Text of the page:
That there are ‘others.’ That neighbors have complained their streets are clogged with vehicles taking up all the parking. They have to drive to blocks away, in the dark, and find somebody else’s house to park in front of. Thinking, all the while, that somebody will stick their head out, wondering “who’s that?” Is that Aunt Billie wandering around at night in her old-fashioned Cuddle-lac? Somebody dropping by to see the Smutzes across the street?
‘Who’s that, Jo?’
‘It’s nobody, sweetheart. Nobody we know.’
Nobody wanted to be that somebody else’s ‘nobody.’ They didn’t want to walk around in the dark feeling a need to apologize. ‘Sorry! Somebody’s having a party down the block! No place to park!’
Displaced is how they were feeling.
Get used to it, Keel thought. You will not belong -- when Pig’s revolution comes to town. His gang.
They will park wherever they want. They will live wherever they want.
They will roll their trucks and the motorcycles up on the lawn wherever they want.
They will park them in Town Square, on the green in front of City Hall, and stamp their ciggies out on the grass. Their paper plates, beer cans, and junk food bags will pile up, overflow the couple of trash cans kept there by Public Works. So much for the piss-ant ‘public.’ Then they will walk down Main Street, stick their noses into a shop and kidnap a few kids to make them pick up their trash and haul it way.
’Where should you dump it? We don’t care where you dump it. Go find their place. Dump it there.′
Yes, Keel thought, dump it on our country.
(What was this? Was he dreaming again?)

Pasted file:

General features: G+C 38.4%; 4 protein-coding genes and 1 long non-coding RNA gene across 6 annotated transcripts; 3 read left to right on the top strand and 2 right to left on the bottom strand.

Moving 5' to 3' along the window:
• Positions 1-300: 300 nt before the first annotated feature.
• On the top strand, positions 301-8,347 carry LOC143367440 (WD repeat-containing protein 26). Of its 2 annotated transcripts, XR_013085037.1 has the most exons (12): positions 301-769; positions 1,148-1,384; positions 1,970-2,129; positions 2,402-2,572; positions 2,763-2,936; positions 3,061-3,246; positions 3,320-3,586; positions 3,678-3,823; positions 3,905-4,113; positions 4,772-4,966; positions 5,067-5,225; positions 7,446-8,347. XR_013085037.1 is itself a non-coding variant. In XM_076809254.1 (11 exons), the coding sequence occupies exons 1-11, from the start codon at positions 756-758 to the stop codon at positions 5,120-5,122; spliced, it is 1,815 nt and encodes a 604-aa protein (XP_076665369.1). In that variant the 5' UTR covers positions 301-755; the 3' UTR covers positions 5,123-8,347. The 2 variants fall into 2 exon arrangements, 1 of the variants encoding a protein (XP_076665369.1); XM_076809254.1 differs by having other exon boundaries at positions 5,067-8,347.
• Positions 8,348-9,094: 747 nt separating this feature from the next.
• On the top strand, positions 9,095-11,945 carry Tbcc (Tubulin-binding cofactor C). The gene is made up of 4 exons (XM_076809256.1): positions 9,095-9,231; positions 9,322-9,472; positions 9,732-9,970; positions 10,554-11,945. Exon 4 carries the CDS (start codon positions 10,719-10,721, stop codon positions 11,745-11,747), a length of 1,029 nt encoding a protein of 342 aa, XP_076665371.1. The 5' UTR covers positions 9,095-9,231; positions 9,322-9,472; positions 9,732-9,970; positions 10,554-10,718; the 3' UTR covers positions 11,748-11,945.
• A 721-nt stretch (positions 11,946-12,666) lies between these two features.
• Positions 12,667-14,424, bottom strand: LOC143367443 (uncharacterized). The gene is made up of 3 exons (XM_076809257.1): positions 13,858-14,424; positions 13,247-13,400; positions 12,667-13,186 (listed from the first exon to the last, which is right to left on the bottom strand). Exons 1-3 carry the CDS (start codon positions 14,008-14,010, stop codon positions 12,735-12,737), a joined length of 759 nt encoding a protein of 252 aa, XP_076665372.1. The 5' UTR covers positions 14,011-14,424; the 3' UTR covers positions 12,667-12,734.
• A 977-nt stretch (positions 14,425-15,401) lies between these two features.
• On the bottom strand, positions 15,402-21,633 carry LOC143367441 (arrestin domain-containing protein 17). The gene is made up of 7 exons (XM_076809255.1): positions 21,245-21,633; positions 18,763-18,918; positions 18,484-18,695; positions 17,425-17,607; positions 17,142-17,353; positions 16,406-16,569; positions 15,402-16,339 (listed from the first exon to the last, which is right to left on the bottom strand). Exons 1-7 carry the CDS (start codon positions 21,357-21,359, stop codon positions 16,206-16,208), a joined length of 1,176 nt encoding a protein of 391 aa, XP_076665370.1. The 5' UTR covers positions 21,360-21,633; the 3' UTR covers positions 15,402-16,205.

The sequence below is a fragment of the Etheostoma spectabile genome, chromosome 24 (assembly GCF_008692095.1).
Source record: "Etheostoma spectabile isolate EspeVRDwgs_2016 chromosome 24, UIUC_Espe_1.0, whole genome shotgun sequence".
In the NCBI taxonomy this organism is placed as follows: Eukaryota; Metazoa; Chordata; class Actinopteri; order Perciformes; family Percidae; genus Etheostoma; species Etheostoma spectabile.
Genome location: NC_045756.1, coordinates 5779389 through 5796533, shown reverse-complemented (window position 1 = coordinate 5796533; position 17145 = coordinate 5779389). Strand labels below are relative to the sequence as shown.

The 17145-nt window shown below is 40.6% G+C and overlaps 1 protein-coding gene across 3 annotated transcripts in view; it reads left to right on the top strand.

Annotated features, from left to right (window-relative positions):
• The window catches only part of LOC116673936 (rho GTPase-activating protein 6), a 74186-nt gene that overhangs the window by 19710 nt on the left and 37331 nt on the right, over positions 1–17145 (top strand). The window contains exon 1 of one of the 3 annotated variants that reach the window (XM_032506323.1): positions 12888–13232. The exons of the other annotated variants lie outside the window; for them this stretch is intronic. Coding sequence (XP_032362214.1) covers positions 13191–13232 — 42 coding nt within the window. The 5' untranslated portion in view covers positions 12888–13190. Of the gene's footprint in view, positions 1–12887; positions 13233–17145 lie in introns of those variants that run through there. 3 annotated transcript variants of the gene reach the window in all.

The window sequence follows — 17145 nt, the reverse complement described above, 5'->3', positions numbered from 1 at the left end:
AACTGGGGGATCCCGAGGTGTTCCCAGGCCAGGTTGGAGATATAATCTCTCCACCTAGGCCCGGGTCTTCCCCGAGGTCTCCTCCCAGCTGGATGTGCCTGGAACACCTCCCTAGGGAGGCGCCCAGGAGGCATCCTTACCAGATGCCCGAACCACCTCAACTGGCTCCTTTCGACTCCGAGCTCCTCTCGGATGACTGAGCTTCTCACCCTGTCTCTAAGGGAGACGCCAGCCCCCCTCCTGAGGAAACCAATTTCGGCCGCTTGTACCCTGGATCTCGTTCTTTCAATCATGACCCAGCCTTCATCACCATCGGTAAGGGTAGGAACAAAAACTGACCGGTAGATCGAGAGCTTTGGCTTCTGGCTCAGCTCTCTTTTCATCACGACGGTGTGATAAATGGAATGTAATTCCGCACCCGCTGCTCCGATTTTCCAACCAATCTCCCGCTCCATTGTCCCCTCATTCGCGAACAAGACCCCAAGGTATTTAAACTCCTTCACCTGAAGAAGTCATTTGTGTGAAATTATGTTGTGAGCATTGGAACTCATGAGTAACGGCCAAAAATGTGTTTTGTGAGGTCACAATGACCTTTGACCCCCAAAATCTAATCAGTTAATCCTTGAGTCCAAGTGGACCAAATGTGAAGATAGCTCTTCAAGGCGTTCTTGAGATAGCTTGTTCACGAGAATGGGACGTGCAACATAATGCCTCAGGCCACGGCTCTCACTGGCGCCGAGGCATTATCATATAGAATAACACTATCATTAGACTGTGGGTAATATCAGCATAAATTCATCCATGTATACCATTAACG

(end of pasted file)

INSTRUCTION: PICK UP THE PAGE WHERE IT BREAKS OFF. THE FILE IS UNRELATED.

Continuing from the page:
You have no respect for our country. You want your own country, where you can do what you want, turn the world into a pigsty, the kind of place you feel comfortable in. Where you can target-shoot all day. Kill all the wildlife you can find. Shoot the pigeons off the statues in front of City Hall. Hold rallies in the park all night, with all the beer and booze and grating, boring, thumping music you can pour out of your sound-boxes, and call up your ‘vain-angel’ preachers to preach to the converted.
Thou should not kill!... unless, of course, you really hate somebody. In that case, go right ahead, they probably deserve it.
Keel daydreamed when he walked, he always had. But now his daydreams seemed to summon up those other dreams -- the ‘seeing’ dreams that came at night.
Everybody dreamed, but Keel suspected the way he dreamed -- some of the time --
was different, different in kind, from what happened in ordinary anxiety or wish-fulfillment dreams, when in the midst of hours of shut-eye those REMs started revving up.
He was revving up as well, but to a different engine. Sleeping Keel, dreaming Keel, was transported to somewhere more absolute, and shown things -- visions, perhaps; messages? -- of what was happening, had happened, or was still to come. He was taken away: transported. But by what?
Ordinarily, he would say ‘his own mind.’ But what was happening now did not feel ordinary. Something more than ordinary. What ‘more’? Whose mind?
The dogs were there.
They were always there. (Except the time they weren’t.)
The white one, the large mean-faced one, leapt up against the fence, confronted him loudly. Its face was full of wild angry desire. What did it want? Something more, he felt, something more than ordinary canine wants and needs.
It wants its freedom, he thought. To do what? To run with its brothers in the wild night --and tear up everything it finds. Why else be animal? Why else be wild? Why else was it possessed of such power, such fury?
Enough of these people with their people smell, their people, their fences, their rule! It wanted the wild chaotic nights, the country of formless confusion where shapeless power ruled.
The animal wants its fellows, Keel thought. It wants to belong; to run with the pack, to nuzzle its nose under the butt of its fellow. It wants to be one of the Pigglies.